The opinion of the court was delivered by: Sam A. Crow U.S. Senior District Judge
Petitioner proceeds pro se on a petition for a writ of habeas corpus under 28 U.S.C. § 2254. Having reviewed the record which includes respondents' Answer and Return, the court enters the following findings and order.*fn1
Petitioner was convicted in 1995 of first degree felony murder in the shooting death of Larry Goodwin, and of aggravated battery in the drive-by shooting of Tyrone Elam. The district court judge sentenced petitioner to consecutive prison terms of life and 86 months. The Kansas Supreme Court affirmed petitioner's convictions, but vacated petitioner's sentence and remanded for resentencing. State v. Alderson, 260 Kan. 445 (1996)(Alderson I). A different district court judge imposed the same consecutive sentence, which the Kansas Supreme Court upheld. State v. Alderson, 266 Kan. 603 (1999)(Alderson II).
Petitioner then sought post-conviction relief under K.S.A. 60-1507, raising numerous claims of ineffective assistance of counsel. The district court denied the motion without conducting an evidentiary hearing. The Kansas Court of Appeals found petitioner's motion raised substantial issues of fact on three of the issues, and remanded for an evidentiary hearing. Alderson v. State, 2003 WL 22532936 (Kan.App. Nov. 7, 2003)(unpublished opinion)(Alderson III). On remand, the district court denied relief on all claims, and the Kansas Court of Appeals affirmed that decision. Alderson v. State, 36 Kan.App.2d 29 (2006)(Alderson IV), rev. denied (November 8, 2006).
Petitioner initiated the instant action in 1999 by filing a petition asserting fifteen grounds for relief. Following an extensive stay to allow petitioner's exhaustion of state post-conviction remedies, the petition as amended by petitioner and construed by the court now presents the following eight grounds*fn2 in which petitioner claims:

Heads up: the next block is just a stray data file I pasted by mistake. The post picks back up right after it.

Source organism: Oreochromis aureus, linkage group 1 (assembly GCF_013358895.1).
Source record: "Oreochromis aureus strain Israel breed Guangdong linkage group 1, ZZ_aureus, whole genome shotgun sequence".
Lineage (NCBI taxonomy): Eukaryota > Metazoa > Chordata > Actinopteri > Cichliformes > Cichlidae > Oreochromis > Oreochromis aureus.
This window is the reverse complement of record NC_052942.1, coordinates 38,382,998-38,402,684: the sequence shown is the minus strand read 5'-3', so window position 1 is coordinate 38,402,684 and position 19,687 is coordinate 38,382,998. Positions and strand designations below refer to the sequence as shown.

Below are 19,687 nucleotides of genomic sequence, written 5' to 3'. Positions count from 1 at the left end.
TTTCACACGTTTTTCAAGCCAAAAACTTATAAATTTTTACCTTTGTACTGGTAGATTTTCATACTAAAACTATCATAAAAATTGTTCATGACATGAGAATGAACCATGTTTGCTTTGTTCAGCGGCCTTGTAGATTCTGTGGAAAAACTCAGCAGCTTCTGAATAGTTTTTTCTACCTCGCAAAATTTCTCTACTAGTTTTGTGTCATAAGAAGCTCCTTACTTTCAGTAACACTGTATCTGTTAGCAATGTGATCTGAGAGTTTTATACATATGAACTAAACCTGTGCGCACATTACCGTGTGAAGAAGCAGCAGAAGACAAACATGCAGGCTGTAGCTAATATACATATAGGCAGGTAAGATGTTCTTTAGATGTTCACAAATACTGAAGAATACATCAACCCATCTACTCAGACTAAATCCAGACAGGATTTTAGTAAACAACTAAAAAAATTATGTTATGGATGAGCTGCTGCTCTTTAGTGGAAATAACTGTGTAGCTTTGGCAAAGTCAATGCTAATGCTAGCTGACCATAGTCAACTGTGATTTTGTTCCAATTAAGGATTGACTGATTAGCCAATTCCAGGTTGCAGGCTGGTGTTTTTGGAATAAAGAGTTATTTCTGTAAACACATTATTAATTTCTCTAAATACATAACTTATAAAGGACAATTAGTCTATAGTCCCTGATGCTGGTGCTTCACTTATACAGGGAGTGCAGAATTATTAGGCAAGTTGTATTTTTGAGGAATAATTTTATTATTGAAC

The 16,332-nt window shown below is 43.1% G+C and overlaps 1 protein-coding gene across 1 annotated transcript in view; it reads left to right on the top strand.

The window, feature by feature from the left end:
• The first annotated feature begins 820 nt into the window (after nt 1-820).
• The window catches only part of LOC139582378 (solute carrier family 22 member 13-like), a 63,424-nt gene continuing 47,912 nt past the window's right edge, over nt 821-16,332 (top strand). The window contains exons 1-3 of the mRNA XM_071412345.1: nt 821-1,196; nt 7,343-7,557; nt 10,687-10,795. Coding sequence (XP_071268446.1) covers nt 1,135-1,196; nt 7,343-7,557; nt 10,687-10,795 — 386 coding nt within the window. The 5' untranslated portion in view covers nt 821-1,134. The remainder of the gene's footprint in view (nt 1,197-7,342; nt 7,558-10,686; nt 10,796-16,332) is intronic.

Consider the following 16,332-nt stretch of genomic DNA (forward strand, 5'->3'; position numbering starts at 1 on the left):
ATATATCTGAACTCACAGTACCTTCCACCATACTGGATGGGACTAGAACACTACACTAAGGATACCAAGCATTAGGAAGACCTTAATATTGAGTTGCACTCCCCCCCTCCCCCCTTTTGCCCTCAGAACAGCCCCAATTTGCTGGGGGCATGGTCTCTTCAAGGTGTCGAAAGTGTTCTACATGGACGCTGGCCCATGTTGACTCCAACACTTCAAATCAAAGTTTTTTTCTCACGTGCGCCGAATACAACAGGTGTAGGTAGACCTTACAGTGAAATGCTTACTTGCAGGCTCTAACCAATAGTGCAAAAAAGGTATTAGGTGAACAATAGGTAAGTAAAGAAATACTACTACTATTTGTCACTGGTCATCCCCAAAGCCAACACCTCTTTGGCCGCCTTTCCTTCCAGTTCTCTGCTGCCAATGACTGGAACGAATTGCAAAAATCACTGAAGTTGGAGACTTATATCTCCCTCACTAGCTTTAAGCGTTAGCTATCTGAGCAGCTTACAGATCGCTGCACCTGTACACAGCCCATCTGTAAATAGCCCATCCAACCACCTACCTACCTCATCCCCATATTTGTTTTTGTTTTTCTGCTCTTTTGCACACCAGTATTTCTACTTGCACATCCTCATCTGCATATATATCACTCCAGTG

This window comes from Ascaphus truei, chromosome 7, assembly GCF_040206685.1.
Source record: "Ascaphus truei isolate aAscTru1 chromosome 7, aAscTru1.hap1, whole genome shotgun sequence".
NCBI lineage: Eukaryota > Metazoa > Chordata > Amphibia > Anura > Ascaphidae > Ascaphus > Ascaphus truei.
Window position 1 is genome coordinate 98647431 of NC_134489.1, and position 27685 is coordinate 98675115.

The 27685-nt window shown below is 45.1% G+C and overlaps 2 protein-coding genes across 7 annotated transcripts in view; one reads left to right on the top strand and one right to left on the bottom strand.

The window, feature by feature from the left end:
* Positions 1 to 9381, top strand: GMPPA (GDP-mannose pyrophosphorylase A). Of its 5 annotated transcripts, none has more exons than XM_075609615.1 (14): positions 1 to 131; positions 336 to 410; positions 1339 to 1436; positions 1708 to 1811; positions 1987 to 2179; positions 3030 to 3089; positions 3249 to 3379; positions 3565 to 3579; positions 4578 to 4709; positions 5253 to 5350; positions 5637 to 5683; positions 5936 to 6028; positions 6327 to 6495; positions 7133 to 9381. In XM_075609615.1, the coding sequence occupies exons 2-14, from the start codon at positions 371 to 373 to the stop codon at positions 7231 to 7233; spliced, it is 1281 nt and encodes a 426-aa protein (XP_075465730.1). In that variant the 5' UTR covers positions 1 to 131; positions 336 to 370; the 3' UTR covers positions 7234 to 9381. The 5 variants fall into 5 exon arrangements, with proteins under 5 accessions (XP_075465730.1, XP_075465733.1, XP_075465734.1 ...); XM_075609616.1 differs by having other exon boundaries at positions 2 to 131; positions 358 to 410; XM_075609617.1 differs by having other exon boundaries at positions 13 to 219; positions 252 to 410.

(I) he was denied a fair and impartial trial by the trial court's refusal to recuse himself from presiding over petitioner's trial;
(II) insufficient evidence supports his conviction for felony murder;
(III) he was not properly convicted of felony murder because the underlying offense of criminal discharge of a firearm at an occupied vehicle merged into the felony murder offense;
(IV) he was denied his right to a defense by the trial court's refusal to admit evidence of Goodwin's prior conviction;
(V) the trial court erred in denying petitioner's request to sequester witnesses;
(VI) the trial erroneously failed to instruct the jury on lesser included offenses of felony murder;
(VII) cumulative error denied him a fair trial; and (VIII) his trial counsel's representation was constitutionally inadequate.
Under 28 U.S.C. § 2254, a federal court is precluded from granting habeas relief on any claim adjudicated on the merits by a state court unless the state court's proceeding "resulted in a decision that was contrary to, or involved an unreasonable application of, clearly established Federal law, as determined by the Supreme Court," 28 U.S.C. § 2254(d)(1), or "resulted in a decision that was based on an unreasonable determination of the facts in light of the evidence presented in the State court proceeding," 28 U.S.C. § 2254(d)(2). See Williams v. Taylor, 529 U.S. 362, 405-13 (2000)(construing the review standard in 28 U.S.C. § 2254).
A state court's decision is "contrary to" an established federal law if the state court reaches a different result than the Supreme Court would when presented with facts that are "materially indistinguishable from a relevant Supreme Court precedent" or if the state court "applies a rule that contradicts the governing law set forth in [Supreme Court] cases." Williams, 529 U.S. at 405. A decision is an "unreasonable application" of clearly established federal law if a "state court identifies the correct governing legal principle from [the Supreme Court's] decisions but unreasonably applies that principle to the facts of [a] prisoner's case." Id. at 413.
In accord with 28 U.S.C. § 2254(e)(1), a state court's factual findings are presumed to be correct unless petitioner rebuts that presumption of correctness by clear and convincing evidence. See House v. Hatch, 527 F.3d 1010, 1019 (10th Cir. 2008). Additionally, the Supreme Court clearly dictates "it is not the province of a federal habeas court to re-examine state court determinations on state-law questions." Estelle v. McGuire, 502 U.S. 62, 67-68 (1991). Federal habeas actions do not provide relief for errors of state law. Id. (citing Lewis v. Jeffers, 497 U.S. 764, 780 (1990)). "Federal courts hold no supervisory authority over ...